Kenneth A. Walsh

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For the American swimmer, see Ken Walsh.
Kenneth Ambrose Walsh
Walsh KA.jpg   A light blue neck ribbon with a gold star shaped medallion hanging from it. The ribbon is similar in shape to a bowtie with 13 white stars in the center of the ribbon.
Kenneth A. Walsh, Medal of Honor recipient
Born (1916-11-24)November 24, 1916
Brooklyn, New York
Died July 30, 1998(1998-07-30) (aged 81)
Place of burial Arlington National Cemetery
Allegiance United States of America
Service/branch United States Marine Corps
Years of service 1933-1962
Rank Lieutenant Colonel
Unit VMF-124
Battles/wars World War II, Pacific Theater
Korean War
Awards Medal of Honor
Distinguished Flying Cross with 6 Gold Stars

Kenneth Ambrose Walsh (November 24, 1916 - July 30, 1998) was the fourth ranking United States Marine Corps fighter ace in World War II with a record of 21 enemy planes destroyed.

Biography[edit]

U.S. Predident Franklin D. Roosevelt shakes hands with Walsh

Born and raised in Brooklyn, New York, Walsh enlisted in the Marines on December 15, 1933, at age 17, becoming a mechanic and radioman. Upon receiving his Wings of Gold in April 1937 he was still a private, but was promoted to corporal soon thereafter. He flew scout-observation aircraft over the next four years before assignment to VMF-121 in North Carolina. At the time of the attack on Pearl Harbor, he was a technical sergeant, becoming a warrant officer in May 1942, and was commissioned a year later. He was also one of a handful of Marine aviators qualified as an aircraft carrier landing signal officer.

Assigned to VMF-124, Walsh was one of the most experienced pilots in the Corps' first Vought F4U Corsair squadron. The unit arrived at Guadalcanal in February 1943 and was immediately committed to combat. He claimed his first three Japanese planes on April 1, 1943 and two more in his next combat, May 13, 1943, becoming the first Corsair ace.

Walsh brought his score to 20 by the end of August 1943, including two combats over the Solomon Islands that earned him the Medal of Honor. He was awarded the Medal of Honor by President Franklin D. Roosevelt on February 8, 1944.

He returned to combat in 1945, flying with VMF-222, scoring his last kill at Okinawa on June 22, 1945.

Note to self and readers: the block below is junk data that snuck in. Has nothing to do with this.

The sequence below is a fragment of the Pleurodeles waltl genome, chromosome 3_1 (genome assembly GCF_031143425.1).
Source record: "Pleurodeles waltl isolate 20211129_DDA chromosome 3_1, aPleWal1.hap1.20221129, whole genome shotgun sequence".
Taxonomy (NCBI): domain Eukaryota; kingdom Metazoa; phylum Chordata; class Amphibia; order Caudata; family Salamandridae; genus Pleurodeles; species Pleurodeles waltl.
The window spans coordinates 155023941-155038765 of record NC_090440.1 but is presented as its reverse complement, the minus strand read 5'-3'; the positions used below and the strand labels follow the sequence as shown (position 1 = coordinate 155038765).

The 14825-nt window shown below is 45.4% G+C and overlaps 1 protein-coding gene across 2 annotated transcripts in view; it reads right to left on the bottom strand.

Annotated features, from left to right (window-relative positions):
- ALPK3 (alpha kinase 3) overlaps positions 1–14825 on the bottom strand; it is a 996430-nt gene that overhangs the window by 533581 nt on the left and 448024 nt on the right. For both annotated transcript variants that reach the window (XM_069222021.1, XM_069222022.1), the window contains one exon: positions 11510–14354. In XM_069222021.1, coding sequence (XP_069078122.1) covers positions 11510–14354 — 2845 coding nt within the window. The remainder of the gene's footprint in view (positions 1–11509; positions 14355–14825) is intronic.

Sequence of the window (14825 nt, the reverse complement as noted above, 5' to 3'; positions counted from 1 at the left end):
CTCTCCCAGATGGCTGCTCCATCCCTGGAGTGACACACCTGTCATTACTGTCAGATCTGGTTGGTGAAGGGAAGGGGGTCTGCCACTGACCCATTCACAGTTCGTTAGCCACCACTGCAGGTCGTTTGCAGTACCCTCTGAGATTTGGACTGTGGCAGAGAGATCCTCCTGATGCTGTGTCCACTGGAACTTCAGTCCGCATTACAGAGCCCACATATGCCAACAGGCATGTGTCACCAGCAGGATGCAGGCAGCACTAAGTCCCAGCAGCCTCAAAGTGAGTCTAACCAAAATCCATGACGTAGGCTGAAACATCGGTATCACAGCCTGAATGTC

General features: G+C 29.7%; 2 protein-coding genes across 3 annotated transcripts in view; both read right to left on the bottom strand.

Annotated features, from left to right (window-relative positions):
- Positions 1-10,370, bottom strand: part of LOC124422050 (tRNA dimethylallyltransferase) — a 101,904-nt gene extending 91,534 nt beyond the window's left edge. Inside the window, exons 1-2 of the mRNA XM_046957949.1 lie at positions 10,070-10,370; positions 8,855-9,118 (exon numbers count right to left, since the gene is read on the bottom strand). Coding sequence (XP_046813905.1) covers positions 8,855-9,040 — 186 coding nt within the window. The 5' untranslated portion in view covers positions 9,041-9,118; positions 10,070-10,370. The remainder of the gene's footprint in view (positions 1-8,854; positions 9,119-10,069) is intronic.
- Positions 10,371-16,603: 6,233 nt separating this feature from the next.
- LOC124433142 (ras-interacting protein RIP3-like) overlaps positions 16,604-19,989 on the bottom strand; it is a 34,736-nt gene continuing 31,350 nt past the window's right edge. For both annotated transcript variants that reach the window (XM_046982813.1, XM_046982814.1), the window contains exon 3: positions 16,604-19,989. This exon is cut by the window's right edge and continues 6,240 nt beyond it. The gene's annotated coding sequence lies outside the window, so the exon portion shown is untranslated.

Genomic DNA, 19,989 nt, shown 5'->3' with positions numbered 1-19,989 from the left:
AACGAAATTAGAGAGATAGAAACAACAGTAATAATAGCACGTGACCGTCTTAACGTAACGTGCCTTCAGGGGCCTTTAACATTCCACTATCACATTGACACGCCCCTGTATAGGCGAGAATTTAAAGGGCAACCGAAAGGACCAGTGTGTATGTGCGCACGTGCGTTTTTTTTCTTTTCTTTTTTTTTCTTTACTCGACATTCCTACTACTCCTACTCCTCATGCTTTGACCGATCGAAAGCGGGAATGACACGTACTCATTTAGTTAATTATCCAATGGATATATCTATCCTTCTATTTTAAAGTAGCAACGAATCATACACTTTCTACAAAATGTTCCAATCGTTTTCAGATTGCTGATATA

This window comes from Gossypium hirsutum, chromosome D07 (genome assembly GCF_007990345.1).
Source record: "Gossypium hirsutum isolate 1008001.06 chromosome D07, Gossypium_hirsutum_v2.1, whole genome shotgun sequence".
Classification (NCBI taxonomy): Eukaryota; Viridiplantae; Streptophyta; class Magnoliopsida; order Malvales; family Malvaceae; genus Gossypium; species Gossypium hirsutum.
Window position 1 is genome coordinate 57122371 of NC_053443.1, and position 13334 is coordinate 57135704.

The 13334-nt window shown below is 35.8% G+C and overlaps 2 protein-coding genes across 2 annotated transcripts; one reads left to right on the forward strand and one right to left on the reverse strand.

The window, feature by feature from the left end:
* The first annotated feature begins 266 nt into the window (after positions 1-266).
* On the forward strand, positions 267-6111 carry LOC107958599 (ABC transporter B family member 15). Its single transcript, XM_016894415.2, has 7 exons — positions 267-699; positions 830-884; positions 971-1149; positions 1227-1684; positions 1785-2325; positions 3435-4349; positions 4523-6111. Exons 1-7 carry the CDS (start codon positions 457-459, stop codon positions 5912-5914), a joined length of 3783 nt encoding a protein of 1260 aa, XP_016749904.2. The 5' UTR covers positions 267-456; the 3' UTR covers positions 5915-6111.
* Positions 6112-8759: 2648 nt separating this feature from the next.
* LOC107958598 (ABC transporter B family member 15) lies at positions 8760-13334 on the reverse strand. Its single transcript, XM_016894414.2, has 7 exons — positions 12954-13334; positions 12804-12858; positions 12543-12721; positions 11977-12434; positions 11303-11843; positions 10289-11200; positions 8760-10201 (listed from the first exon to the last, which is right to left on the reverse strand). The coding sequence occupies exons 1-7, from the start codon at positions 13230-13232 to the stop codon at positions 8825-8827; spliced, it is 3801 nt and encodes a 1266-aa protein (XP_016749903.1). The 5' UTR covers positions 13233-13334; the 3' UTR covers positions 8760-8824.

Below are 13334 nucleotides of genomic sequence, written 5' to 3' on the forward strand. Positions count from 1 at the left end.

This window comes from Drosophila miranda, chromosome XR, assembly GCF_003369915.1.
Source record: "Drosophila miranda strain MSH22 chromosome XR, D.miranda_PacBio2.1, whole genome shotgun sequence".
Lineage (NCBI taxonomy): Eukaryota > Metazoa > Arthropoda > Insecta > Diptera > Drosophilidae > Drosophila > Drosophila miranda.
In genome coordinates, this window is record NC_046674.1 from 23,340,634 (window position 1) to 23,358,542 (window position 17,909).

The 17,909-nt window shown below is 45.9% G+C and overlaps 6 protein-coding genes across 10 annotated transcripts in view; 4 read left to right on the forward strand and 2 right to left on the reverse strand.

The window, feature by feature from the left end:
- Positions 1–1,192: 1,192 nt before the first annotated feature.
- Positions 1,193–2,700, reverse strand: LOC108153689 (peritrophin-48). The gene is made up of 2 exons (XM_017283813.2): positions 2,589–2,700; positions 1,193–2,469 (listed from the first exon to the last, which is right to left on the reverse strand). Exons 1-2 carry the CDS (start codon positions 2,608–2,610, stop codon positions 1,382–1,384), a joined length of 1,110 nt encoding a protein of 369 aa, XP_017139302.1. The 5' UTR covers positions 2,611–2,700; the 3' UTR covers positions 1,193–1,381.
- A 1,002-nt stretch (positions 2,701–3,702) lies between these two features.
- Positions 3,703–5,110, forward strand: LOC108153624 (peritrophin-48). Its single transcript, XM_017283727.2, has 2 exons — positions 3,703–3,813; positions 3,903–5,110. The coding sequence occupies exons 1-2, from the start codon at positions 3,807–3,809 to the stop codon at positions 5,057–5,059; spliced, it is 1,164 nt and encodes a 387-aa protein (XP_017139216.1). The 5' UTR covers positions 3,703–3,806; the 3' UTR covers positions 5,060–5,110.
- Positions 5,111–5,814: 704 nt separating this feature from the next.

Walsh remained in the Marine Corps for a full career, flying transports in Korea and retiring as a lieutenant colonel in February 1962. He was a frequent participant in history seminars and often assisted researchers and historians interested in the Pacific War.

He died at age 81 from a heart attack. He left a widow, Beaulah and a son. LtCol Walsh was buried at Arlington National Cemetery.

Medal of Honor citation[edit]

Rank and organization: First Lieutenant, pilot in Marine Fighting Squadron 124, U.S. Marine Corps. Place and date: Solomon Islands area, 15 and 30 August 1943. Entered service at: New York. Born: 24 November 1916, Brooklyn, N.Y. Other Navy awards: 4 Distinguished Flying Crosses with 5 Gold Stars.

Citation:

For extraordinary heroism and intrepidity above and beyond the call of duty as a pilot in Marine Fighting Squadron 124 in aerial combat against enemy Japanese forces in the Solomon Islands area. Determined to thwart the enemy's attempt to bomb Allied ground forces and shipping at Vella Lavella on 15 August 1943, 1st Lt. Walsh repeatedly dived his plane into an enemy formation outnumbering his own division 6 to 1 and, although his plane was hit numerous times, shot down 2 Japanese dive bombers and 1 fighter. After developing engine trouble on 30 August during a vital escort mission, 1st Lt. Walsh landed his mechanically disabled plane at Munda, quickly replaced it with another, and proceeded to rejoin his flight over Kahili. Separated from his escort group when he encountered approximately 50 Japanese Zeros, he unhesitatingly attacked, striking with relentless fury in his lone battle against a powerful force. He destroyed 4 hostile fighters before cannon shellfire forced him to make a dead-stick landing off Vella Lavella where he was later picked up. His valiant leadership and his daring skill as a flier served as a source of confidence and inspiration to his fellow pilots and reflect the highest credit upon the U.S. Naval Service.[1]

See also[edit]

Notes[edit]

  1. ^ "Medal of Honor recipients". World War II (T - Z). United States Army Center of Military History. June 8, 2009. Retrieved June 8, 2009. 

References[edit]

Further reading[edit]

  • Jordan, Kenneth N. (August 1997). Men of Honor: Thirty-Eight Highly Decorated Marines of World War Ii, Korea, and Vietnam. A Schiffer Military History Book. Schiffer Aviation History. ISBN 978-0-7643-0247-3.  NB: Includes profile of Kenneth Walsh.

External links[edit]